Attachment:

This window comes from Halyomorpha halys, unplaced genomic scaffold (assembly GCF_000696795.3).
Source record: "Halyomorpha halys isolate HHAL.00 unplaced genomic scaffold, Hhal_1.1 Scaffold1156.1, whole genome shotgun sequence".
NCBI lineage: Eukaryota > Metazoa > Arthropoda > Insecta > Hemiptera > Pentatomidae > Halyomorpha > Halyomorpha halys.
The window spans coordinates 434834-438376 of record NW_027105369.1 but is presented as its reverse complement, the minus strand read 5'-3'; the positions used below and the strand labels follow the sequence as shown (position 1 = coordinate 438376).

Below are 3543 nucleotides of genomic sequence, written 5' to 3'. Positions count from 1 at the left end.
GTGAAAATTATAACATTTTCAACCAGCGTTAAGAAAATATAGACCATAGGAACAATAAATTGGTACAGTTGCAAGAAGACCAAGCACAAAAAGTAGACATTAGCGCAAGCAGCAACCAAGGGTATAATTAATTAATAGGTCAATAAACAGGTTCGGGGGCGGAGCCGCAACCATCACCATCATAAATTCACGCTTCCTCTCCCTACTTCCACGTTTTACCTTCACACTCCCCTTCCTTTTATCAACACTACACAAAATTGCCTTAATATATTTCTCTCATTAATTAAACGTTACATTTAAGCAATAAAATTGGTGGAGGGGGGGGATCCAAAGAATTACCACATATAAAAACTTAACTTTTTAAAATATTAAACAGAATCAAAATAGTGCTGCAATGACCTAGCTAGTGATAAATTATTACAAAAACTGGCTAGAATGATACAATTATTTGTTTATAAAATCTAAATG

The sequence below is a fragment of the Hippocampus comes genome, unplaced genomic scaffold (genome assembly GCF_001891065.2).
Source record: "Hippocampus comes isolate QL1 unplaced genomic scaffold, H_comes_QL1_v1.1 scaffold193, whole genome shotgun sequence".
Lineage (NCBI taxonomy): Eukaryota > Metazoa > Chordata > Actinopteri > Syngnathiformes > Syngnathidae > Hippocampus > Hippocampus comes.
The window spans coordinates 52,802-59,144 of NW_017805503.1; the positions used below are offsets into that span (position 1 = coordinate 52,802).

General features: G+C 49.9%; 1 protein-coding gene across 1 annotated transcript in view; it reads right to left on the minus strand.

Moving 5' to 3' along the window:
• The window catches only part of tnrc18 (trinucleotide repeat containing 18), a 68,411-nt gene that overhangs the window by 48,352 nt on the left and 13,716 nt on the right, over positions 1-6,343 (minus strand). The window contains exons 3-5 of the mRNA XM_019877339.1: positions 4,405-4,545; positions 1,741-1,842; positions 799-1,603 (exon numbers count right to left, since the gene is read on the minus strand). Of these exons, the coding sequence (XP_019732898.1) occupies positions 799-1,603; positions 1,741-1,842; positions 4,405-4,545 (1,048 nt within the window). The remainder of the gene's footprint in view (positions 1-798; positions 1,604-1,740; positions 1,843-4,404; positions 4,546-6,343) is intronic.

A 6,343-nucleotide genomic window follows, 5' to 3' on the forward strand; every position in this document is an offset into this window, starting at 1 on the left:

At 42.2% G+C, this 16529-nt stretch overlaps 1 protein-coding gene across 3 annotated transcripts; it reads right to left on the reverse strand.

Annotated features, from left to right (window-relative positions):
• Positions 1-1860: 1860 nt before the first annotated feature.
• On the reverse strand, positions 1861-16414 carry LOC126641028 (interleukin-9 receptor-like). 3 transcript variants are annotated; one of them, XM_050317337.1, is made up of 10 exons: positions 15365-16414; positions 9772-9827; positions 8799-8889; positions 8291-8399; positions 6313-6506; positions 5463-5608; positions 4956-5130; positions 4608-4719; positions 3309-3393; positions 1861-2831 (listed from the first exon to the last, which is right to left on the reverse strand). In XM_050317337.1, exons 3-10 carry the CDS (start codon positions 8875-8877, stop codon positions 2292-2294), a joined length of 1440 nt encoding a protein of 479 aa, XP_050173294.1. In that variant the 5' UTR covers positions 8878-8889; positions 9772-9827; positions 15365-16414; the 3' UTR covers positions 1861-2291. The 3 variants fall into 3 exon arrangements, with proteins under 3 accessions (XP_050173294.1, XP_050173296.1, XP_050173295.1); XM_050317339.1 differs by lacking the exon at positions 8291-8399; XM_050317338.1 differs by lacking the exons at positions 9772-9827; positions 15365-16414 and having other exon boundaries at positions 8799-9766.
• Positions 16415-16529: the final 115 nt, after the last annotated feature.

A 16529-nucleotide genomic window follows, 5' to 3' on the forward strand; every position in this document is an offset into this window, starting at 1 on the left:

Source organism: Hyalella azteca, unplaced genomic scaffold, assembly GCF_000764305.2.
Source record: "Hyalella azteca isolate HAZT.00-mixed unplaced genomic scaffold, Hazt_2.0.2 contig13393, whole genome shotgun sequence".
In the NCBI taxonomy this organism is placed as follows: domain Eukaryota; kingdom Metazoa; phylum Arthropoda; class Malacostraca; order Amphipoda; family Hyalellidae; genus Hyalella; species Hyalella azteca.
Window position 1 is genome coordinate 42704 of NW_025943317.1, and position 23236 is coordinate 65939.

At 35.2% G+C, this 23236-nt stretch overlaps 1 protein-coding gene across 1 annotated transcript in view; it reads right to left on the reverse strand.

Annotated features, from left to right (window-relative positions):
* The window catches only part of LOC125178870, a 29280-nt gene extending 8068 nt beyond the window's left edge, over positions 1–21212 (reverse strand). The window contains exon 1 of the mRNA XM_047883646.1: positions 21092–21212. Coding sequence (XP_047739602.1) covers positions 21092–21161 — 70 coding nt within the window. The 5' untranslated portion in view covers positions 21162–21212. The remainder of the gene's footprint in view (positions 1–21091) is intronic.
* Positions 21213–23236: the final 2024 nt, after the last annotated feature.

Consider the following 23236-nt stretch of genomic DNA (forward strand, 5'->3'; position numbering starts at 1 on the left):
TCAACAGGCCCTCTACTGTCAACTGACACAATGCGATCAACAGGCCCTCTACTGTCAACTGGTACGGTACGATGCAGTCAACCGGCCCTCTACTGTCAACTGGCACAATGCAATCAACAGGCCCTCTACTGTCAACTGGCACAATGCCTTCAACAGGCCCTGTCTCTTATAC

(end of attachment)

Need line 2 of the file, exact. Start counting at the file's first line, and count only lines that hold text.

Source record: "Halyomorpha halys isolate HHAL.00 unplaced genomic scaffold, Hhal_1.1 Scaffold1156.1, whole genome shotgun sequence".